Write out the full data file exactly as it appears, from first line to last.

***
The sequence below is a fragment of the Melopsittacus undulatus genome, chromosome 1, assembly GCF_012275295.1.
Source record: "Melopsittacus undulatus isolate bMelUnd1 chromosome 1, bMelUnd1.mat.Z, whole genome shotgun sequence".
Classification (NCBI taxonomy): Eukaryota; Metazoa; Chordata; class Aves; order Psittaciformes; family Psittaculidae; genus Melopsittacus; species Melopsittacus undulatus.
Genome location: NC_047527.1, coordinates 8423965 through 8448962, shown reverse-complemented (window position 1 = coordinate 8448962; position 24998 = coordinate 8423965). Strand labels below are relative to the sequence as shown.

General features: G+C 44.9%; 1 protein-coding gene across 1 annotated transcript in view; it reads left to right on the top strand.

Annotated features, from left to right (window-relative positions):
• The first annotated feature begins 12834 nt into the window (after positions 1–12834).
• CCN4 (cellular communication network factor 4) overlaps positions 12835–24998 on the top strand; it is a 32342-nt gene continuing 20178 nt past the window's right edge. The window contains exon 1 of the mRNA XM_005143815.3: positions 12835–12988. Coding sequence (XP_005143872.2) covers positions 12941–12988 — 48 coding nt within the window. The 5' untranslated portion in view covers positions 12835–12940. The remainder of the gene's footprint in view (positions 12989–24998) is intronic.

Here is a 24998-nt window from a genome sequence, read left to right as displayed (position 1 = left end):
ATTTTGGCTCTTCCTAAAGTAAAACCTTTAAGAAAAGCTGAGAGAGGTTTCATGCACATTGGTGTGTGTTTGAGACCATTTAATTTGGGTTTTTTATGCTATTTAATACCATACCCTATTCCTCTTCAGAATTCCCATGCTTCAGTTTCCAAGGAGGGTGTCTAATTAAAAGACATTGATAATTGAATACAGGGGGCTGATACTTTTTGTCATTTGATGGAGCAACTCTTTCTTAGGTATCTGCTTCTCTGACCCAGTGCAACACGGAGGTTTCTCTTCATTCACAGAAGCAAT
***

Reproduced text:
The sequence below is a fragment of the Melopsittacus undulatus genome, chromosome 1, assembly GCF_012275295.1.
Source record: "Melopsittacus undulatus isolate bMelUnd1 chromosome 1, bMelUnd1.mat.Z, whole genome shotgun sequence".
Classification (NCBI taxonomy): Eukaryota; Metazoa; Chordata; class Aves; order Psittaciformes; family Psittaculidae; genus Melopsittacus; species Melopsittacus undulatus.
Genome location: NC_047527.1, coordinates 8423965 through 8448962, shown reverse-complemented (window position 1 = coordinate 8448962; position 24998 = coordinate 8423965). Strand labels below are relative to the sequence as shown.

General features: G+C 44.9%; 1 protein-coding gene across 1 annotated transcript in view; it reads left to right on the top strand.

Annotated features, from left to right (window-relative positions):
• The first annotated feature begins 12834 nt into the window (after positions 1–12834).
• CCN4 (cellular communication network factor 4) overlaps positions 12835–24998 on the top strand; it is a 32342-nt gene continuing 20178 nt past the window's right edge. The window contains exon 1 of the mRNA XM_005143815.3: positions 12835–12988. Coding sequence (XP_005143872.2) covers positions 12941–12988 — 48 coding nt within the window. The 5' untranslated portion in view covers positions 12835–12940. The remainder of the gene's footprint in view (positions 12989–24998) is intronic.

Here is a 24998-nt window from a genome sequence, read left to right as displayed (position 1 = left end):
ATTTTGGCTCTTCCTAAAGTAAAACCTTTAAGAAAAGCTGAGAGAGGTTTCATGCACATTGGTGTGTGTTTGAGACCATTTAATTTGGGTTTTTTATGCTATTTAATACCATACCCTATTCCTCTTCAGAATTCCCATGCTTCAGTTTCCAAGGAGGGTGTCTAATTAAAAGACATTGATAATTGAATACAGGGGGCTGATACTTTTTGTCATTTGATGGAGCAACTCTTTCTTAGGTATCTGCTTCTCTGACCCAGTGCAACACGGAGGTTTCTCTTCATTCACAGAAGCAAT